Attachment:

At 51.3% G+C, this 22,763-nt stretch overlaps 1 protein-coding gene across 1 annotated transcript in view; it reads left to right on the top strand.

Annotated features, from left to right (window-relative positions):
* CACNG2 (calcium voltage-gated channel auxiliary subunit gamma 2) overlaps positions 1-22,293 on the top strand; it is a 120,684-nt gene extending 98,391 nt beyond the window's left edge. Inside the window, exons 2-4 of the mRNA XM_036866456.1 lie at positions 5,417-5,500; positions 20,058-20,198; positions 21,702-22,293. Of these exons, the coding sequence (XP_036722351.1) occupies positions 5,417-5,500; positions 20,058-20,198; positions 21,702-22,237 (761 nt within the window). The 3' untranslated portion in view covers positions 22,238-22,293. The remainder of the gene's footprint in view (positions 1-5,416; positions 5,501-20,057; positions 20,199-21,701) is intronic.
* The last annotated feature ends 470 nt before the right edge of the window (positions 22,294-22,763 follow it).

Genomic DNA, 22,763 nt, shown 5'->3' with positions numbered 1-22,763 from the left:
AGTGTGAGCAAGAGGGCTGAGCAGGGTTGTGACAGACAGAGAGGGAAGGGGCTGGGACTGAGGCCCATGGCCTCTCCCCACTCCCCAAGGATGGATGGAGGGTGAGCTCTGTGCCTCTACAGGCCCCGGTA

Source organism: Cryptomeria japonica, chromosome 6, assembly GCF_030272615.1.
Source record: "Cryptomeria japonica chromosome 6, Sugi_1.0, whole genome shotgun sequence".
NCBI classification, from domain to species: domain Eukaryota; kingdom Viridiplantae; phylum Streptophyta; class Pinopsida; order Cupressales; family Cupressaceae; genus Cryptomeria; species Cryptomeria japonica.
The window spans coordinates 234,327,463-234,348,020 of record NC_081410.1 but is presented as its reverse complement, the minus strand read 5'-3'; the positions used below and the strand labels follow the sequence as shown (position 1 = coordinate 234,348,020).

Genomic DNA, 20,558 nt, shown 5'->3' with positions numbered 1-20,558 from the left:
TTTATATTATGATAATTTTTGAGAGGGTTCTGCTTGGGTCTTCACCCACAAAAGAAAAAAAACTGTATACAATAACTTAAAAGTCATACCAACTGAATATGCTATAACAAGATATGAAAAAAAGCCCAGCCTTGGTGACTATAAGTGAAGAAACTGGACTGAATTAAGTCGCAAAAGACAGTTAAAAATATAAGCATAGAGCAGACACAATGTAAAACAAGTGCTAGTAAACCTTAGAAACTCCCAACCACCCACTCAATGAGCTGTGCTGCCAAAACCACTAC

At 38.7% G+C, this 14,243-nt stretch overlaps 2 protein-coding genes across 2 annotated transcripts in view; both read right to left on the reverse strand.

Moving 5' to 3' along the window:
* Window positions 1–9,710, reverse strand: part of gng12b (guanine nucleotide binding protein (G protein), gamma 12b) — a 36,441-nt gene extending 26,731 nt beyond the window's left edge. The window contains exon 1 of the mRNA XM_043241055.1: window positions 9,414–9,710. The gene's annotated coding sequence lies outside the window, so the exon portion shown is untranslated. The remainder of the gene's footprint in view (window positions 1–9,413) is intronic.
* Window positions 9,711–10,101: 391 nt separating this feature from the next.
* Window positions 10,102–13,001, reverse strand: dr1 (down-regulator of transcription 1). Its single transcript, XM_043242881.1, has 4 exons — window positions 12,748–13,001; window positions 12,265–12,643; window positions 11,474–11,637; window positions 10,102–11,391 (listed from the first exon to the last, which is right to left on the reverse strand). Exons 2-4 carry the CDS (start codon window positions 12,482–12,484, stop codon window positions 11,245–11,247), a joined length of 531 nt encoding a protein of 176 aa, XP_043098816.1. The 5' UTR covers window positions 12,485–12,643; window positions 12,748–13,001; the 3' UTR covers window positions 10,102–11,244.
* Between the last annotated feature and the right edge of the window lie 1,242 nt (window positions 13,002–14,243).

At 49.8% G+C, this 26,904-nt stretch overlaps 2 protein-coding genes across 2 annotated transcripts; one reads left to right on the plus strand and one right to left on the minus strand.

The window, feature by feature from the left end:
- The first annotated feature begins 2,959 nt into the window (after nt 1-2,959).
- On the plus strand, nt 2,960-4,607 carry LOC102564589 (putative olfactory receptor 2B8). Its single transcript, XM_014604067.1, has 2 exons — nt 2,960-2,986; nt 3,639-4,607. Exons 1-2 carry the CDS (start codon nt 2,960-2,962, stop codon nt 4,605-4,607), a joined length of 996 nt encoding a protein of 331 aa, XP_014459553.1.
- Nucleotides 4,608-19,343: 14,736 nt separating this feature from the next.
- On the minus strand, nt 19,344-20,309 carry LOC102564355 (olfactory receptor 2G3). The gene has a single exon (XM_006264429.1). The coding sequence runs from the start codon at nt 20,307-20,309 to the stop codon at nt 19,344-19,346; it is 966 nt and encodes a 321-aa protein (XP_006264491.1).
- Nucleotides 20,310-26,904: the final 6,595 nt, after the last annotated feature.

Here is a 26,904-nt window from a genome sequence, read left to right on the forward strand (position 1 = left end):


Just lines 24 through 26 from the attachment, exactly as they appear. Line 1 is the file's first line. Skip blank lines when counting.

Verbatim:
- On the minus strand, nt 19,344-20,309 carry LOC102564355 (olfactory receptor 2G3). The gene has a single exon (XM_006264429.1). The coding sequence runs from the start codon at nt 20,307-20,309 to the stop codon at nt 19,344-19,346; it is 966 nt and encodes a 321-aa protein (XP_006264491.1).
- Nucleotides 20,310-26,904: the final 6,595 nt, after the last annotated feature.

Here is a 26,904-nt window from a genome sequence, read left to right on the forward strand (position 1 = left end):